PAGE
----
Mark Lomax, PEP Health (NIA 2020)

This blog was originally published as part of the AHSN Network‘s COVID-19 Lessons blog series on 21 September 2020

Mark Lomax is an NHS Innovation Accelerator (NIA) Fellow and CEO of PEP Health, a platform that analyses real-world, real-time patient feedback. Here he reflects on the spike in NHS patient satisfaction seen during the COVID-19 pandemic, asking ‘will it last?’

Patient Experience at an all-time high

Recent patient experience data collected during the COVID-19 pandemic shows a significant upturn in patients’ positive responses across all parts of the country. It is perhaps of little surprise that during this difficult time appreciation of NHS services is at an all-time high. Yet, we must wonder if the improvement in patient satisfaction can last. Maybe not, but we must try.

At PEP Health (Patient Experience Platform) we have been collecting, measuring and analysing the trends in patient satisfaction since 2017 and especially during the past few months, arguably some of the most trying in NHS history. PEP Health is a social media listening tool, which offers a radical new approach to collecting and analysing the views of patients on the health services they have received, offering comprehensive real-time reporting of what patients really think about their care. Every hospital in the UK is currently tracked remotely.

Collecting patient data, especially during the pandemic, is critical because it provides a real-time insight, at scale, as to what is happening with the ultimate users of the NHS, the patients. Clearly it is an important marker for quality and, at provider level, can help flag those providing outstanding care as well as those who are struggling. As all hospitals can be benchmarked it enables a direct comparison, helping to identify those who are truly delivering excellent care as well as helping to identify those who may need some greater operational support. Furthermore, as all comments are themed we can also quickly identify the why as well as the what. For instance, themes such as ability to access services quickly, receiving effective care, receiving clear information are all essential in the current climate.

In addition, for staff who may well be fatigued and drained it provides a morale boosting lift and demonstrates that what they do is recognised and appreciated by those they treat. We also see that patients themselves are very good at identifying many safety issues that can crop up and so we can learn from them as well as being motivated.

Variation however persists

While we saw an upturn in patient satisfaction across all regions, there was significant variation. The North East and South West fare consistently well. Arguably, this may be because of fewer organisations with greater staff retention that over time leads to a better patient experience. Relatively to other regions, the South East and the North West appear to have improved their ratings more than others. London, especially North London, performs poorly. Issues such as staff vacancies and retention and a mobile and diverse population will probably contribute to this lower experience, but what else is causing such a significant result? Were patients to realise that the variation of their care is so different around the country how would this effect their view and usage of health services? And what can we learn and share from the areas of best practice so that all patients can benefit?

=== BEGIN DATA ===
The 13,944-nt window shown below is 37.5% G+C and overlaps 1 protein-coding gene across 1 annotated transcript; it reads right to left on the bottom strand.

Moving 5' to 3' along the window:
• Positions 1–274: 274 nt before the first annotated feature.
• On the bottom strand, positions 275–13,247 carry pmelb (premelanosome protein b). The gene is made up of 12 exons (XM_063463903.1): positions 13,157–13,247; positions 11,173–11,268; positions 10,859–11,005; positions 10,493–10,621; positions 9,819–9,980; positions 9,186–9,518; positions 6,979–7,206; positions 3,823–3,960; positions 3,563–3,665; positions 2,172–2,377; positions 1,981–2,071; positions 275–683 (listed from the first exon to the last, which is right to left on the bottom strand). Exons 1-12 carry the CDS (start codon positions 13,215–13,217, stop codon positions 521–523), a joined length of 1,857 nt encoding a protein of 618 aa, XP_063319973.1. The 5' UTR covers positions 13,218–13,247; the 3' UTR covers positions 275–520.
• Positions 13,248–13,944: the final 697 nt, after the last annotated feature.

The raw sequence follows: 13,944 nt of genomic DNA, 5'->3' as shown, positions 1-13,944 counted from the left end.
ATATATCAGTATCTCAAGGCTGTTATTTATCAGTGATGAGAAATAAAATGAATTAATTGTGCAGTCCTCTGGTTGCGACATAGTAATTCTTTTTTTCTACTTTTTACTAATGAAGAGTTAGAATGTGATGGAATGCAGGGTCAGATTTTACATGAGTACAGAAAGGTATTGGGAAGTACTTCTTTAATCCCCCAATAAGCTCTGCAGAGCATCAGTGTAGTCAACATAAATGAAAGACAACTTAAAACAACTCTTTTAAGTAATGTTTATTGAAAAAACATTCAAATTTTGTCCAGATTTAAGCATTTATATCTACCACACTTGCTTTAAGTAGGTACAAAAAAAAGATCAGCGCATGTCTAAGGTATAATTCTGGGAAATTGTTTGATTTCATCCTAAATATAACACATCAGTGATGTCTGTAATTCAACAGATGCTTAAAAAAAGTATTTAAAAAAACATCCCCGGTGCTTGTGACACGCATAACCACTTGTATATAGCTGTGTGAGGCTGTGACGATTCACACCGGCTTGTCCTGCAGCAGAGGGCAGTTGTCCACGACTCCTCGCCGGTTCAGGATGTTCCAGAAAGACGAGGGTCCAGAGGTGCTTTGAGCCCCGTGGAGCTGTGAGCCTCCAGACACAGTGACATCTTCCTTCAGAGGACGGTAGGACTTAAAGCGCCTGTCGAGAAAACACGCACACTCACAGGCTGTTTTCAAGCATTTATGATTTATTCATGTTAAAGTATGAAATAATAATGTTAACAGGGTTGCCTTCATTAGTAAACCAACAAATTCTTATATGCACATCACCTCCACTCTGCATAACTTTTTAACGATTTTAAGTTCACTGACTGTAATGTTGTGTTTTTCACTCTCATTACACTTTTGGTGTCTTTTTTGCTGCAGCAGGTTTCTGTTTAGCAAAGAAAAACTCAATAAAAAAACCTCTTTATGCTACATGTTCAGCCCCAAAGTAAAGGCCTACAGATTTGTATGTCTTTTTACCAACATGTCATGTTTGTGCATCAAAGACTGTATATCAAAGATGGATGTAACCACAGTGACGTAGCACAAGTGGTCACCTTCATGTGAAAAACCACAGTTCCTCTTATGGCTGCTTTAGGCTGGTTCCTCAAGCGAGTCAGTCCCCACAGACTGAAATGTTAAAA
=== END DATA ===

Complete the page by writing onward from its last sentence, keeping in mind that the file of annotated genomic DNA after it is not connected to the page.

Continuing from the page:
Now, as waiting lists grow, diagnoses get delayed and patients’ frustrations increase accordingly, we anticipate seeing a fall in patient experience in the months and years ahead. In this dynamic and evolving situation, it has never been more important to listen and understand what patients really think about their care. Patient choice has long been promoted but has only modestly been adopted- maybe the time has come for patients to exercise some genuine patient choice.[rd_line type=”rd_line_bold” color=”#c9f0ff” use_icon=”yes” icon_color=”#c9f0ff” icon_size=”75″ icon=”imf-quotes-left”]

In this dynamic and evolving situation, it has never been more important to listen and understand what patients really think about their care.

[rd_line type=”rd_line_bold” color=”#c9f0ff” use_icon=”yes” icon_color=”#c9f0ff” icon_size=”75″ icon_pos=”right” icon=”imf-quotes-right”]The Role of Patient Experience looking ahead

I believe the insights we gain are particularly useful in the current climate, as feedback will help us support the reset following COVID-19 through improving services and patient safety.

As the NHS works to recover from COVID-19, real-time patient insights are invaluable. For the first time we can track and monitor services uniformly and at scale. We can compare current patient experience during the reset period with pre-COVID activity and, we can drill into the themes and issues to understand variation. For essential services, like oncology and maternity, we can understand the patient voice more clearly than ever.

This autumn, PEP Health will be publishing and sharing a State of the Nation Report detailing a raft of insights and analysis about the quality of patient experience across the country.

If you would like more information about your region or hospital and to ensure your patients’ views on their experience are available to help you with planning and operating your services, visit or email